Likoti: What most people in Lesotho don’t appreciate is when you do national work, there are rules and regulations that guide your conduct. In Human Resource Management, one is given a job description and it doesn’t specify which party one should be a member of. You are just given the purpose and objectives of your appointment.
You hear people coming up with loose talk that someone is being compensated for certain things. Well and good, if that’s how they see it. But as far as I’m concerned, there is no truth to that.
This is a very professional job I am doing. It is a very political scientist-oriented type of job. It is not a job that can be done by anybody. I am a political scientist and recently there have been developments in this country and people have been asking me about my views and the way issues are being managed.
As a result, there’s this perception that I got this job because the PM appreciated the way I have been explaining some of these issues. I don’t remember asking permission from the PM to go and explain some of those things.
LT: How have you taken to your new job?
Likoti: I’ve been all over Africa, the world and seen politics in practice, elections being run and political scientists in action. There is a lot of things that I know, although I am not saying I know everything. But the reserve of knowledge is there.
LT: What challenges would you say Dr Mosisili is faced with?
Likoti: One of the challenges we are faced with is that our democracy has become too vibrant, which is very good. But that vibrancy needs to be guided in the right direction.
LT: Please elaborate.
Likoti: Most people seem to think that because democracy emphasises freedom of speech, they think this freedom is absolute. They don’t understand that freedom can only go to a certain extent.
In today’s Lesotho, anybody can call a radio station and say things without any evidence whatsoever. People are not cautious at all. They make radio programmes and create issues out of nothing, in exercise of their freedom of speech.
For instance, one of the speakers at the Memorial Service of the late Brigadier Mahao, said he was to teach this government a lesson. He rallied his men thereafter to block the Maseru Border Gate. When he was asked to remove his men and cars, he dared the government to “bring the head of the army to kill me”.
These are some of the excesses that need to be controlled. People even abuse social networks to peddle lies against the government. The list is endless.
LT: What would you say are the priority areas the PM has to focus on?
Likoti: The key priorities vary. For one, we should find a way of engaging the media so that we don’t fight all the time. We have to create an environment conducive to us all to make a success of our democracy. Our democracy is bigger than us, and even much bigger than our PM. We only have one country that we have to build; this we can only achieve by working together.
People should also be sensitised about the manner in which government works, how government institutions work.
For instance, this issue of government not calling the military to order, that is not how things work. There are laws in place regulating the way our institutions are run.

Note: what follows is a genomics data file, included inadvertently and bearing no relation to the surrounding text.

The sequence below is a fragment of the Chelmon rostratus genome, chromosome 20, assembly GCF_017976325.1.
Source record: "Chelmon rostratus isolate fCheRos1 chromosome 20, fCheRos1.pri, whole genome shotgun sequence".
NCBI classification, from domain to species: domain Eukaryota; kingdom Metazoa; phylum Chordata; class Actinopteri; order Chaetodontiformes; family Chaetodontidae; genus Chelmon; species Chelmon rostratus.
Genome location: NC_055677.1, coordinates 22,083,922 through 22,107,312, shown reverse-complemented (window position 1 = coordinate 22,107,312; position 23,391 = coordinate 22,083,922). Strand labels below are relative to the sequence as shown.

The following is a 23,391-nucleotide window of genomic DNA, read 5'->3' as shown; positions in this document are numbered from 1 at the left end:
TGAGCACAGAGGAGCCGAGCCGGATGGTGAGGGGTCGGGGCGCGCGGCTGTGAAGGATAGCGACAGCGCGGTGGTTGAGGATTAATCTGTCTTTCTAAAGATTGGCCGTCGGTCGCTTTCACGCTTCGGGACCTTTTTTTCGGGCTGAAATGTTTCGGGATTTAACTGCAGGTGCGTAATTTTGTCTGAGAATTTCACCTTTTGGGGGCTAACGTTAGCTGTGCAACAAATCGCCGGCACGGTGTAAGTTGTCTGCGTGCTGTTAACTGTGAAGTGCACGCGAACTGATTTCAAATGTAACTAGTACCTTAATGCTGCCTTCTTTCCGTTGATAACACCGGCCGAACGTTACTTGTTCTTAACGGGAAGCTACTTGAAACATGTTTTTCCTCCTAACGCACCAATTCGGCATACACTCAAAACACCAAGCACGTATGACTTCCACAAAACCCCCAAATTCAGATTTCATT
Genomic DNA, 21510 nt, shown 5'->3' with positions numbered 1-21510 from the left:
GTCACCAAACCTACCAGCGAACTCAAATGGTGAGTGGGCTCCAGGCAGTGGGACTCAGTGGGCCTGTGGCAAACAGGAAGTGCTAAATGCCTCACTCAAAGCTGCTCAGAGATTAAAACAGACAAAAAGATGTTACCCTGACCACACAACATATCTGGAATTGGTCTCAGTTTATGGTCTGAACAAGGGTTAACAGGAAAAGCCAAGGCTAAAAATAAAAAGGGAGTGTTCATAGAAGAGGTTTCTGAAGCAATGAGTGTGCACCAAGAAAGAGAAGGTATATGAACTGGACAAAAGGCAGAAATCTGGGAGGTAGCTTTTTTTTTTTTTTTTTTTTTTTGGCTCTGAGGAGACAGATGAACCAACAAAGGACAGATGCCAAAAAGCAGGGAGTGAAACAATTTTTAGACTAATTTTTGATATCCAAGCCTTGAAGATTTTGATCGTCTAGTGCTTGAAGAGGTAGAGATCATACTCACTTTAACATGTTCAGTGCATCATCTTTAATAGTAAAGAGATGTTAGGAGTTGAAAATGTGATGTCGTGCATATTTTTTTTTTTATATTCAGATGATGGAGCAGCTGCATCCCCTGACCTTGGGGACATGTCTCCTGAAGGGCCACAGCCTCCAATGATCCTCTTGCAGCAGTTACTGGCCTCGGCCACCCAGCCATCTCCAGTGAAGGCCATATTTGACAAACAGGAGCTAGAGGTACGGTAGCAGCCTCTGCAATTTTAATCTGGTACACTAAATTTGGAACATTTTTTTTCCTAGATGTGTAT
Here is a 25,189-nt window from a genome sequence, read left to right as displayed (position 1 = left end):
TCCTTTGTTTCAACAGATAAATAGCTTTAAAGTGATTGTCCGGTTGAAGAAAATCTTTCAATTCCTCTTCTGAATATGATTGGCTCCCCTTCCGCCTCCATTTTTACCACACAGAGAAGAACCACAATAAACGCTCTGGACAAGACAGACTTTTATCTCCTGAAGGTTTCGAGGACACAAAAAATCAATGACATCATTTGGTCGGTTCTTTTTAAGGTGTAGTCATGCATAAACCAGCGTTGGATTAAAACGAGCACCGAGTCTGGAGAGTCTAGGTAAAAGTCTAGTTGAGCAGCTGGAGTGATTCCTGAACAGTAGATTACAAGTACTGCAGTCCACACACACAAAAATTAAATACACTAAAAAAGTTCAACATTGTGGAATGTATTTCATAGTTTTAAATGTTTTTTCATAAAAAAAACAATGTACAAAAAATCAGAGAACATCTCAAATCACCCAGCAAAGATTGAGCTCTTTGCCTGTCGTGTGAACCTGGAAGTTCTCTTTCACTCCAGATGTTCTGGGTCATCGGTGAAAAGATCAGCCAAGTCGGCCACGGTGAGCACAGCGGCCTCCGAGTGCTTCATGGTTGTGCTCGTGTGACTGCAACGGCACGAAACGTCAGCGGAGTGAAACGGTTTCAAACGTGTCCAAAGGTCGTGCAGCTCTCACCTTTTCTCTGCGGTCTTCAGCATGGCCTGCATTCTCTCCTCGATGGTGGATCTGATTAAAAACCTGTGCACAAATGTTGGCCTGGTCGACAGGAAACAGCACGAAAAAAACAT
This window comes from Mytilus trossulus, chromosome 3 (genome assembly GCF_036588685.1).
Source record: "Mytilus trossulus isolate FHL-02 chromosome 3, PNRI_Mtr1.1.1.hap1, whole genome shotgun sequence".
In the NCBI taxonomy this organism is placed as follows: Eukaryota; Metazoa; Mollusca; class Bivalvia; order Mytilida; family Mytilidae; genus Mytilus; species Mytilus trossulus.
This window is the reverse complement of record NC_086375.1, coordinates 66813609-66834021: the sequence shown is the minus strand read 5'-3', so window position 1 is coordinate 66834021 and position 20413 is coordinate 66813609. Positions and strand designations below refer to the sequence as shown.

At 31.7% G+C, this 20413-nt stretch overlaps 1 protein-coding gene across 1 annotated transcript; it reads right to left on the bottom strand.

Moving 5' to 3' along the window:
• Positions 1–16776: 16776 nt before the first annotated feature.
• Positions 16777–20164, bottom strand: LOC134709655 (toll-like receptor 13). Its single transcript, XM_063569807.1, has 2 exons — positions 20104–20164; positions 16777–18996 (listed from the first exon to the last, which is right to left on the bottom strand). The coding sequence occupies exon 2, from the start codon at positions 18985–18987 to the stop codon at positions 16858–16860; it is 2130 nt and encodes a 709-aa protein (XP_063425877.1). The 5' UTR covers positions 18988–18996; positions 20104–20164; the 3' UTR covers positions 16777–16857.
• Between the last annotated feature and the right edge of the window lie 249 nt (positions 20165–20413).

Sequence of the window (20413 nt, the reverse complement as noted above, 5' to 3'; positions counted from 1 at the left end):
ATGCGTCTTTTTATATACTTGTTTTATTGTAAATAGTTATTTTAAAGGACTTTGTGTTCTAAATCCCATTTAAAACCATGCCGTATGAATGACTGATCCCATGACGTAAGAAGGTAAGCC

We all know that our civil service is highly politicised. We need to come to a stage where we say, enough is enough. We need to come up with reforms to strengthen our civil service. These are just some of the challenges we face.
LT: What is government’s take on the media? There seems to be this animosity from government directed at the media.
Likoti: The development of journalism in Lesotho should be one of the areas that this government focuses on as a priority. It is the responsibility of government to source funds to train journalists so that we are able to produce professional media practitioners.
Journalism is very important in any democracy. We need to have good, qualified, factual journalists. Journalism is another arm of government; there are things that the media sees that we, as government, don’t.
But it’s unfair for some people to masquerade as journalists. This is not to say we should not be criticised as government, but the criticism should be constructive.
LT: There are reservations within some sectors of the public that this coalition government will not succeed. But does it have the capacity to reach the prescribed five-year term of office?
Likoti: I have recognised a high level of commitment and consultative approach in this government. If the seven parties in government (DC, Lesotho Congress for Democracy, Popular Front for Democracy, Marematlou Freedom Party, National Independent Party, Basotho Congress Party and Lesotho People’s Congress) adhere to the principles and standard they have set for themselves, I don’t see why not.
If they continue to work together in harmony, making agreements and all decisions together as they do now, their chances of success in the next five years are very high.
They are very solid; I don’t see either one of them pulling out.
LT: There’s this widespread speculation if I may put it that way, that Deputy Prime Minister (DPM) Mothetjoa Metsing calls the shots while Dr Mosisili, as head of government, looks on. Who really cracks the whip here?
Likoti: DPM Metsing is the overseer of all ministries and reports back to the PM. I think his name has been muddied too much by people who were with him in the previous coalition government. They have portrayed him as this villain, a challenging character who can break up this coalition government any day.
Ntate Metsing’s position in the coalition is very clear as it is written down. He cracks the whip over all the ministries, then reports back to the PM on a daily basis, period. I wish people could stop painting Ntate Metsing in this manner because we all know they are hiding what they did in the last coalition government and want to shift the blame.
Just because he complained about non-consultation in the past doesn’t mean he will do it here. Let me tell you this: sometimes I feel there’s just too much consultation here.
LT: Describe Dr Mosisili? How do you perceive him?
Likoti: He’s very soft, understanding and listens like all humble human beings do. He’s a very humble human being. He values people’s advice. When I was Planning Officer of the police, Ntate Mosisili was Police Minister.
The law that the police have now, the Police Act, we drafted that law under his supervision. I was working with him then. We also worked together in party committees within the IEC. We worked very well because he scrutinises everything carefully before giving his approval. We never had problems with him even then. I am very comfortable with him.